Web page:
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Mountain News: Ski town folks drink more, eat less

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Vail Resorts grooms Michigan customers

BROOMFIELD, Colo. — Vail Resorts has announced it intends to invest $10 million in capital improvements at its newest ski resort, Michigan's Mt. Brighton. And it's also providing inducements for Mt. Brighton skiers to visit the eight ski areas that Vail owns in California and Colorado.

Mt. Brighton is located in the triangle of three of Michigan's largest cities: Detroit, Lansing, and Ann Arbor.

Upgrades include significant improvements to snowmaking, a new quad chairlift and terrain parks.

Clearly, Vail is priming Michigan skiers with the idea of tacking on a ski vacation to one of its eight resorts in Colorado and California. A normal season ski pass goes for $299. For $130 more, they can buy an Epic Pass. Kids can get the package for $269.

Deer Valley thinking more about gondola

PARK CITY, Utah — While the argument continues about the proposal to link ski areas near Park City with those on the western side of the Wasatch Range with a gondola, Deer Valley continues to toy with the idea of a gondola to Park City's Main Street, reports The Park Record. It's not clear what crucial decisions remain to be made.

Water managers plan for summer rationing

RED CLIFF, Colo. — The late Buster Beck, a one-time logger and miner in Red Cliff, a town a few miles from Vail, used to say that St. Patrick's Day was the tipping point for snow. Any snow that arrived after mid-March in the town, located at 2,667 metres (8,750 feet) in elevation, might build the snowpack temporarily, but within a day or two the snowpack would start slinking back on its way toward summer.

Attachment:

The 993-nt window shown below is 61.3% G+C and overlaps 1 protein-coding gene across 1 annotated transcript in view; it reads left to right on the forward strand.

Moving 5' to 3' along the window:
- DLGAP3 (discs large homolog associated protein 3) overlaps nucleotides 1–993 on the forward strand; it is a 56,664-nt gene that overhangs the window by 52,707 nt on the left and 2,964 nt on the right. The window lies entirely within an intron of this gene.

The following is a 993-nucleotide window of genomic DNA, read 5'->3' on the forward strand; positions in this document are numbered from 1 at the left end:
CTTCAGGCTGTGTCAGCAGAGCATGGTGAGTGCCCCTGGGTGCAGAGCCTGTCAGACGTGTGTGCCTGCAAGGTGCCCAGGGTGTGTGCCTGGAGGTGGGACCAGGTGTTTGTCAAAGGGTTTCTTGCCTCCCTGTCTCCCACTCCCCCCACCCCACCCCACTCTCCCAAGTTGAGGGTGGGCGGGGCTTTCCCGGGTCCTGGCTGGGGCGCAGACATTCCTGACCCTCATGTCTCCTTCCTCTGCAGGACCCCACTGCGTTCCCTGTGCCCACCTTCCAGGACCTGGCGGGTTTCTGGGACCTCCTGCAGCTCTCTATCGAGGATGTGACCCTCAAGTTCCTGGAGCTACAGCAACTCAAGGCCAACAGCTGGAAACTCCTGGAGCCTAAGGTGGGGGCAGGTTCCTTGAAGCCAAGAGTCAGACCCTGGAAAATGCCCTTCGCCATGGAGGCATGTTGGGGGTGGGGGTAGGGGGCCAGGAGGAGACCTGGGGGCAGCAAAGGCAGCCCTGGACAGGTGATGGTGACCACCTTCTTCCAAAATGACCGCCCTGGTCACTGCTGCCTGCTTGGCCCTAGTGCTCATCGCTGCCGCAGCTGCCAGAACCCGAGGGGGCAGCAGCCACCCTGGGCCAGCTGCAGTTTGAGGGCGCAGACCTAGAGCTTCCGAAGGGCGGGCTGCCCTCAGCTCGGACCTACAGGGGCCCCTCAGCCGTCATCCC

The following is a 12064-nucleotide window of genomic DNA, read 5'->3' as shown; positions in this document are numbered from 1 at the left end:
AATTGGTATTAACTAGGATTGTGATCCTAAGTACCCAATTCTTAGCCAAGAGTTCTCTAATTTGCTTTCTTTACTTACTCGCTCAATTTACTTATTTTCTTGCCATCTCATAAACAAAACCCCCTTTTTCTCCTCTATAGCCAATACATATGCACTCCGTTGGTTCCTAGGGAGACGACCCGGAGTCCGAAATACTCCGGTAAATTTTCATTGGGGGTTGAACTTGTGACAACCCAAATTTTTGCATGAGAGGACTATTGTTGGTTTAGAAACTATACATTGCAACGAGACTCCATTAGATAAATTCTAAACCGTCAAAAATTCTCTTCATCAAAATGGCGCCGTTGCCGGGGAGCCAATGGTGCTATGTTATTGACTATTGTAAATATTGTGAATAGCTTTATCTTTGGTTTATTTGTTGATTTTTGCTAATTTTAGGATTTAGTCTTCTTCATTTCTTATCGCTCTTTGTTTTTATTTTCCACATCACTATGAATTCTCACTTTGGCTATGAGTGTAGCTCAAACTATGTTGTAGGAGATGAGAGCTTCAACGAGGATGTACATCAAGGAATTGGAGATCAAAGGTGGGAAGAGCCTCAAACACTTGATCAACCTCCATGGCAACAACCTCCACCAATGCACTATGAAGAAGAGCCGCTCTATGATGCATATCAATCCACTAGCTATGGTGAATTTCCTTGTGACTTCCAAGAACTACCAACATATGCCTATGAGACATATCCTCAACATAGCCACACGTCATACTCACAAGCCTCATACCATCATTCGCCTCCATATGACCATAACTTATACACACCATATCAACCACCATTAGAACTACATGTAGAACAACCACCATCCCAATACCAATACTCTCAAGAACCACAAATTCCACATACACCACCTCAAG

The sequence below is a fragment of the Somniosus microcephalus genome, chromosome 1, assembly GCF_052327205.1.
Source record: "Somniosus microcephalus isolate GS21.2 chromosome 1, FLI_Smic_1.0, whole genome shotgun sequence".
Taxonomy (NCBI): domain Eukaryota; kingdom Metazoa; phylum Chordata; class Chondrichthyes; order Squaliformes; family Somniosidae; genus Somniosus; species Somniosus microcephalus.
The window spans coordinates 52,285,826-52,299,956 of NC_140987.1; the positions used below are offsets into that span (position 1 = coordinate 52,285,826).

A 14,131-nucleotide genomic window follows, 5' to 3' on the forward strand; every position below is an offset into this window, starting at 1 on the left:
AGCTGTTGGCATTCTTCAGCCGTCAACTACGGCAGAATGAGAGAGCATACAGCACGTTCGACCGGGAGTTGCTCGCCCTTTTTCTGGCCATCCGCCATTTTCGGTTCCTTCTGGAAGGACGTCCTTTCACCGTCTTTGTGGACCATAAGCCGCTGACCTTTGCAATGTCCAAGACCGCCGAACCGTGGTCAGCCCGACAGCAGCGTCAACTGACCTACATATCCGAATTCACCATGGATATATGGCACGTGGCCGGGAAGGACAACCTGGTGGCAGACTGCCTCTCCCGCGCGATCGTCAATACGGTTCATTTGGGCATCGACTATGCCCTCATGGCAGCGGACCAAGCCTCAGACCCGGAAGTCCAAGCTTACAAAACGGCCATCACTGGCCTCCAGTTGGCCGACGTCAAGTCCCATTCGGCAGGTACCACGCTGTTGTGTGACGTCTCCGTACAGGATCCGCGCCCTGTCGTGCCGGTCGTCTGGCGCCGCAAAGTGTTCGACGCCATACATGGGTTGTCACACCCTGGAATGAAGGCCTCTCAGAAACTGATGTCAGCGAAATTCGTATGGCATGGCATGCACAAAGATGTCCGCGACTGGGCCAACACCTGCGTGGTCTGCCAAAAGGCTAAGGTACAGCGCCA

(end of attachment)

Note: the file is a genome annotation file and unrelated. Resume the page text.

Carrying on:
Above 2,750 metres, where more than 50 per cent of the snowpack in Colorado's mountains normally accumulates, the tipping point for the snowpack may come a bit later. But if limits are to be avoided this summer, it will need to start snowing hard in Colorado very soon.

Water managers aren't banking on it. They're planning on a dry summer.

In Vail, Diane Johnson of the Eagle River Water and Sanitation District calls it an "extreme drought." The local snowpack in early March stood at 70 per cent of the 30-year average.

In the Gunnison Basin, water managers tell the Crested Butte News that the snowpack this past week was still a whisker below two-thirds of the 30-year average.

Frank Kugel, general manager of the Upper Gunnison River Water Conservancy District, says it's likely that newer, or more junior water-rights holders in the basin may have to curtail their use of water to accommodate those with older, or more senior, rights in the corn and orchard country downstream on the Gunnison River.

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